In differential geometry, for a smooth manifold $M$ we have the definition of the tangent bundle and the cotangent bundle and then $k$-forms are defined to be (smooth) sections of the $k$-exterior power of the latter.

In algebraic geometry, say $X$ is the affine space $\mathbb{A}_k^n=\operatorname{Spec}(k[x_1,\ldots,x_n])$, we can talk about the Zariski tangent space at a point $x$ which is by definition $T_xX=(\mathfrak{m}_x/\mathfrak{m}_x^2)^*$ ($\mathfrak{m}_x$ is the maximal ideal $\mathcal{O}_{X,x}$). I have read that this definition is not the best one unless the point $x$ is $k$-rational point. For other points there exists the concept of relative tangent space (see for example, page 151).

1) My first question is: Is there exists the notion of tangent bundle on $X$ as a sheaf?

Comming back to differential geometry, I have read on the wikipedia a nice definition of the cotangent bundle: let $M$ be a smooth manifold and let $\mathcal{I}$ be the sheaf of of germs of smooth functions on M×M which vanish on the diagonal $\Delta(M)\subseteq M\times M$, and define the contangent bundle $T^*M$ as the sheaf $\Delta^*(\mathcal{I}/\mathcal{I}^2)$ (where $\Delta:M\rightarrow M\times M$ is the diagonal map). This makes me suspect that a possible definition of the contangent space on a separated scheme $X$ over a field $k$ will be the same.

2) So my second question is: is this definition of cotangent bundle correct in algebraic geometry?.

3) (More urgent) I make these questions because while reading a paper I found this part: "Let $h:Y\rightarrow X=\operatorname{Spec}(k[x_1,\ldots,x_n])$ be a morphism of integral schemes and consider the divisor of $h^*(dx_1\wedge\ldots\wedge dx_n)$ ... ". I would appreciate a lot if you help me to interpret this part. What is exactly $dx_1\wedge\ldots \wedge dx_n$?, why can we obtain a divisor from $h^*(dx_1\wedge\ldots\wedge dx_n)$?.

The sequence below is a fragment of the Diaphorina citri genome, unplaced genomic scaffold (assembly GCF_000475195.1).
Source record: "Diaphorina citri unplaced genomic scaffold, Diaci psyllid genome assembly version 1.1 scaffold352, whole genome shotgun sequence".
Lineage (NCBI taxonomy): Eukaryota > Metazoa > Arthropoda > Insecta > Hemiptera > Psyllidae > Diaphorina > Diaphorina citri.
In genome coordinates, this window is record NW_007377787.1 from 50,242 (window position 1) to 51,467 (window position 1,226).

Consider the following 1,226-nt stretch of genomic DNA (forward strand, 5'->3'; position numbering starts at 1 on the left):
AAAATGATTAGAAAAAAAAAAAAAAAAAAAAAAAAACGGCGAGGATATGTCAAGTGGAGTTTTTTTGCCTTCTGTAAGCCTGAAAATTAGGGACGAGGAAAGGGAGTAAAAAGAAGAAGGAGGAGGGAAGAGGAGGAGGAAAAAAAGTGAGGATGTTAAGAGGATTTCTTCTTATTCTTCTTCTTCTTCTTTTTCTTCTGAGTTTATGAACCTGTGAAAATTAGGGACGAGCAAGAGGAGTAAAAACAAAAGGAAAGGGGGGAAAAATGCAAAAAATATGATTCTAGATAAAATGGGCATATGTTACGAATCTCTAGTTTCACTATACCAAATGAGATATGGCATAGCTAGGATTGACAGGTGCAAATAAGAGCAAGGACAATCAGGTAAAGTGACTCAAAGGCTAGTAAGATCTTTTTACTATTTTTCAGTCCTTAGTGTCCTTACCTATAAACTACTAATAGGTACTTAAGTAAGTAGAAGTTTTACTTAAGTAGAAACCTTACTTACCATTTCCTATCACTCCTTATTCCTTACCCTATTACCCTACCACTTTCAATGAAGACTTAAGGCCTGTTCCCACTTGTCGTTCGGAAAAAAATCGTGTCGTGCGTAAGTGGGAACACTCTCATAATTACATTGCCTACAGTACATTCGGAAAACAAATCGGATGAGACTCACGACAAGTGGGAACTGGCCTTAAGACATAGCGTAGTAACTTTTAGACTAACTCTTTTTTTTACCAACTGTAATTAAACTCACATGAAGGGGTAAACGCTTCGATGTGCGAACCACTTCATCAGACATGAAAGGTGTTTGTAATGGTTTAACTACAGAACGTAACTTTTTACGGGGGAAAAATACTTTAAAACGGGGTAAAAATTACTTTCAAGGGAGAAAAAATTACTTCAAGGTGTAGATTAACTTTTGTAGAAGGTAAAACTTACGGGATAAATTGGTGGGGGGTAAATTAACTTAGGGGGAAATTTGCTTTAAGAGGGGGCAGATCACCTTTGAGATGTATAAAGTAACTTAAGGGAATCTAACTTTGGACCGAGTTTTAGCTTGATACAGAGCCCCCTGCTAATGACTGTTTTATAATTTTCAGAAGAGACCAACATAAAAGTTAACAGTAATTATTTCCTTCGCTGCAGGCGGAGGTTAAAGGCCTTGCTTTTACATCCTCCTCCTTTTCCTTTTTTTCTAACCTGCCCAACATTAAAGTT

Thanks in advance!


up vote 6 down vote accepted

(1) Yes, definitely; and you'll be able to check that the fiber of $\Omega_{X/k}$ t a $k$-rational point is the old cotangent space.

(2) It's more or less the same, and you don't need the scheme (or morphism, relatively speaking) to be separated. Look at Hartshorne II.8, Vakil 21.2, or the Stacks Project for details. It's a nice global construction and the fact that it gives the expected bundle in differential geometry is helpful for motivation, but I mostly see it as a clean way of gluing together the modules of relative differentials coming from commutative algebra.

(3) The $k[x_1, \dots, x_n]$-module $\Omega_{k[x_1, \dots, x_n]/k}$ is free on the symbols $dx_i$, and $dx_1 \wedge \cdots \wedge dx_n$ is thus a section of the top exterior power, which corresponds to a invertible sheaf on $\mathbb{A}^n_k$ (this has to be globally trivial, but that doesn't matter for what I'm going to say). Pull back the section to get a section of the invertible sheaf $h^*\Omega_{\mathbb{A}^n_k/k}$ and take the divisor of that.

In general from a morphism of $k$-schemes $f\colon X \to Y$ we do get a pull-back $f^*\Omega_{Y/k} \to \Omega_{X/k}$ that you would expect from differential geometry, but unless the source in your example is smooth of dimension $n$ then I don't see how to get a divisor out of this.

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